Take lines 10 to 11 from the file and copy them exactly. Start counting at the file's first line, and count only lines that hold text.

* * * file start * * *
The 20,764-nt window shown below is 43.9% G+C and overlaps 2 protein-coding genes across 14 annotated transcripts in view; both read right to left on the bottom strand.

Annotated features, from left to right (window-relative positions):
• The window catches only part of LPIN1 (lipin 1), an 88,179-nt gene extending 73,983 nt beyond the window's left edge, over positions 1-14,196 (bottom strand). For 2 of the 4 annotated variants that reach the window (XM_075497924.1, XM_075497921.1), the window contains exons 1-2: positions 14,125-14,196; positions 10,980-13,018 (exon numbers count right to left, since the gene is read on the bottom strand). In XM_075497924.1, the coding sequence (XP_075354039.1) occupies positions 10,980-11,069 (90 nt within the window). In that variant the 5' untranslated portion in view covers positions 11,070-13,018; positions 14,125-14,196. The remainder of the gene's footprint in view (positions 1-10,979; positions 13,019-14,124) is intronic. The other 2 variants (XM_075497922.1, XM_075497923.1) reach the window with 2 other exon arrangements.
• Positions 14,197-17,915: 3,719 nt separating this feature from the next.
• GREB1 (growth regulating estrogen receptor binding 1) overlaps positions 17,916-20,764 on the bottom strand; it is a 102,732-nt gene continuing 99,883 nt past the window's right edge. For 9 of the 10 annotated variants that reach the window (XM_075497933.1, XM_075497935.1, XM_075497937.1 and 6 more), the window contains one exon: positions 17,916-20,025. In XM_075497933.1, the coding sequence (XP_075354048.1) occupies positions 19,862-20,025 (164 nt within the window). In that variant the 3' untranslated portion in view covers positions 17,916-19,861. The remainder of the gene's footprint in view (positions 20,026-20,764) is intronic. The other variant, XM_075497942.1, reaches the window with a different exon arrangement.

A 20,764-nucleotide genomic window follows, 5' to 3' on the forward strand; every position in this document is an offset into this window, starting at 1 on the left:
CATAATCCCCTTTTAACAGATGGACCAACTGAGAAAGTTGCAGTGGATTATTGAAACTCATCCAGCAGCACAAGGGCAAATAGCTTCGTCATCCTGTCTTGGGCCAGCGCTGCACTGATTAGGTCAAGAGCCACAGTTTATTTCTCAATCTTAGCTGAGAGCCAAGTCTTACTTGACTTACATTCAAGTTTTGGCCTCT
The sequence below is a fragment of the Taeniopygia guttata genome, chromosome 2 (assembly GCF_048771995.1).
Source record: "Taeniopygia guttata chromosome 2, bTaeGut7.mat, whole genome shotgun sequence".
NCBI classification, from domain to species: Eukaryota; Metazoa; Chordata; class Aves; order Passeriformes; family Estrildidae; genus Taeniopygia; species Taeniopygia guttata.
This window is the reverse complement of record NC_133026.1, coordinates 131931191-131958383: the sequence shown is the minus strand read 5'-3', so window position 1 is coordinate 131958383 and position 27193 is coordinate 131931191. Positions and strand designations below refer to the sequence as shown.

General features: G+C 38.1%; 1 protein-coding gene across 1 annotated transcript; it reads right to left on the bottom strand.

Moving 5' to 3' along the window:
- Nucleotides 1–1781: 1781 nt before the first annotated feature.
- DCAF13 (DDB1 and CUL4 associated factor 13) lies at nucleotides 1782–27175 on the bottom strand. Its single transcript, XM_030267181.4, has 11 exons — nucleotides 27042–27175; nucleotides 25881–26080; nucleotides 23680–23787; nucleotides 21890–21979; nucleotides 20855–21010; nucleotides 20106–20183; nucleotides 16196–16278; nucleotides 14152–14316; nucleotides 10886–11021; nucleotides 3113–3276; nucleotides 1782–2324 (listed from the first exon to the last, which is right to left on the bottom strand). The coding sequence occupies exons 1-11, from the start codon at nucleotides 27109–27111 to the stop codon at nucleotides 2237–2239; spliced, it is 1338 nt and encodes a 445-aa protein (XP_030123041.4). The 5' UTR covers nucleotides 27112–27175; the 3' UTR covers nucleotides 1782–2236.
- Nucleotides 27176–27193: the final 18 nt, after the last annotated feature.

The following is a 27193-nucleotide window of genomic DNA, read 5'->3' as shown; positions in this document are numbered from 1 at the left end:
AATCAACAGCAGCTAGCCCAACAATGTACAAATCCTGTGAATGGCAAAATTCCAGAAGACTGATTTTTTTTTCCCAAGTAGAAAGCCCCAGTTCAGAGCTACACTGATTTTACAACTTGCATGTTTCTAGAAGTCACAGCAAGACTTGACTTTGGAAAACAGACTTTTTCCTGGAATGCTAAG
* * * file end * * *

NCBI classification, from domain to species: Eukaryota; Metazoa; Chordata; class Aves; order Passeriformes; family Estrildidae; genus Taeniopygia; species Taeniopygia guttata.
This window is the reverse complement of record NC_133026.1, coordinates 131931191-131958383: the sequence shown is the minus strand read 5'-3', so window position 1 is coordinate 131958383 and position 27193 is coordinate 131931191. Positions and strand designations below refer to the sequence as shown.